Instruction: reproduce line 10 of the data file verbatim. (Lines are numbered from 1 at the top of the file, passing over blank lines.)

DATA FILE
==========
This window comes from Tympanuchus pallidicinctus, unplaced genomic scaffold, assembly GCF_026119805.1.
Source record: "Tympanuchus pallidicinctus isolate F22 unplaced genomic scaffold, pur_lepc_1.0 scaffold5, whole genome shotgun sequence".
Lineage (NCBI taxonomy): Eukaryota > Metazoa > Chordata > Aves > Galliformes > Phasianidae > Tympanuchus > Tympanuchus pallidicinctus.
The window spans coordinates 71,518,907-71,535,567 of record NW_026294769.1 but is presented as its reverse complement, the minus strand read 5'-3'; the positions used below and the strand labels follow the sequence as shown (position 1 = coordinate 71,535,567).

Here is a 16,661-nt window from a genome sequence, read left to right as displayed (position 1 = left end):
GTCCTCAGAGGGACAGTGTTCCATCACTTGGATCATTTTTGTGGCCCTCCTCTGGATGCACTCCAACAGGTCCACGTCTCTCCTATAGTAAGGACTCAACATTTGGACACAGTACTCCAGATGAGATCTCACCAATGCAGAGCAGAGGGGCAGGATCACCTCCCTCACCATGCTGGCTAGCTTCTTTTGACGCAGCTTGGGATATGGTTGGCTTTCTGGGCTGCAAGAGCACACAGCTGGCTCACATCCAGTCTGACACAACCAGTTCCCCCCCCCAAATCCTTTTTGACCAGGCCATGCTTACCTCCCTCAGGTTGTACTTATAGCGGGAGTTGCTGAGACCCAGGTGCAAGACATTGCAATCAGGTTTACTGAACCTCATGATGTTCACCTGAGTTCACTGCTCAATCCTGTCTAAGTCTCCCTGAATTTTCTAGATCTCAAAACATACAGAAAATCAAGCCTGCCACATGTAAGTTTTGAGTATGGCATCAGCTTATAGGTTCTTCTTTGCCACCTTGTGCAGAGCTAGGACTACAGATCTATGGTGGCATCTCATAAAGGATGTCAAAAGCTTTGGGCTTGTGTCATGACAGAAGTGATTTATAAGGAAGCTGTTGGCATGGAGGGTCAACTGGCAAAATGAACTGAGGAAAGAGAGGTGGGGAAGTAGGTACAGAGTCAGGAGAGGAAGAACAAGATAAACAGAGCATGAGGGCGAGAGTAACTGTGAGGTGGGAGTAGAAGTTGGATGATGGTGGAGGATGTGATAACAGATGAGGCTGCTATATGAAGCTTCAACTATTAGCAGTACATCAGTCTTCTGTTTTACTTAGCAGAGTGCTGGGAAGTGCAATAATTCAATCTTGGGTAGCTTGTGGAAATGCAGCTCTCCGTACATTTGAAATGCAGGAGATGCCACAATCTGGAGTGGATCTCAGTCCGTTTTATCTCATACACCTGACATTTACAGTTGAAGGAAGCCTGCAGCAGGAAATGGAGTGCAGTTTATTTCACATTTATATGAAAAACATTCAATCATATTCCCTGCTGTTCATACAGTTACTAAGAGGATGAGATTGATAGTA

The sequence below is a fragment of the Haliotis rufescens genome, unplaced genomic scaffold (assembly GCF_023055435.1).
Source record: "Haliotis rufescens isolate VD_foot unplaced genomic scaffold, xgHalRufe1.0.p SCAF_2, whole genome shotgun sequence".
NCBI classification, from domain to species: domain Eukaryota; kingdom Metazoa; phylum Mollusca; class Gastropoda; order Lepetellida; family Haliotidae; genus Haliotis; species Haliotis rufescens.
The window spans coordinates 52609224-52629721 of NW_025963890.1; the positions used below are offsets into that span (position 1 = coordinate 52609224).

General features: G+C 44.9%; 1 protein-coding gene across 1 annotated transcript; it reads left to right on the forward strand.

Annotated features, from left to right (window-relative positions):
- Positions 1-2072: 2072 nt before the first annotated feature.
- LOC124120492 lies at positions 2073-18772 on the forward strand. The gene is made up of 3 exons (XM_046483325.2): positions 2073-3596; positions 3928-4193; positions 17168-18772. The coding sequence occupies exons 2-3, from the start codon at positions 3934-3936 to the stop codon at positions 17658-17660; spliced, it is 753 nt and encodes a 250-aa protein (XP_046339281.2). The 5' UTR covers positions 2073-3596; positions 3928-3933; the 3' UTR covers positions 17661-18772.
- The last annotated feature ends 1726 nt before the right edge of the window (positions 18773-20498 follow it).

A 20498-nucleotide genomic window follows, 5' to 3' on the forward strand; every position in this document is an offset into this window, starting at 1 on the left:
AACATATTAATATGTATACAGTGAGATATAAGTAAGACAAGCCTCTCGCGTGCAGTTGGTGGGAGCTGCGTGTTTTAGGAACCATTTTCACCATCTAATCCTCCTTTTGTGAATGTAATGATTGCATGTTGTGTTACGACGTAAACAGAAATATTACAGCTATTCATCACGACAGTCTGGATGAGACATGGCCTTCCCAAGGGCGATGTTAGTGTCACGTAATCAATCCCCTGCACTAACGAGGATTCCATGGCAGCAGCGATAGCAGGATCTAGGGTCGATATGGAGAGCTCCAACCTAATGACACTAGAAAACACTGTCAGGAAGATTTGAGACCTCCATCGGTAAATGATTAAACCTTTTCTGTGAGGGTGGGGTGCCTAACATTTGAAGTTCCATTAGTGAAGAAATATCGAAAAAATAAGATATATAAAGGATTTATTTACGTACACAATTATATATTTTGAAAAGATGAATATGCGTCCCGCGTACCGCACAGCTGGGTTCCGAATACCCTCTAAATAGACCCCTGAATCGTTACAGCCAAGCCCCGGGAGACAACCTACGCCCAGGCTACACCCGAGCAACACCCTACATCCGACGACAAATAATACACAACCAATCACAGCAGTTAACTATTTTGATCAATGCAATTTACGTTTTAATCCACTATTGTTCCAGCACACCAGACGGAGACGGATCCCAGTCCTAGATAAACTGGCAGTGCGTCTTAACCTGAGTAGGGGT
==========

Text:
The window spans coordinates 52609224-52629721 of NW_025963890.1; the positions used below are offsets into that span (position 1 = coordinate 52609224).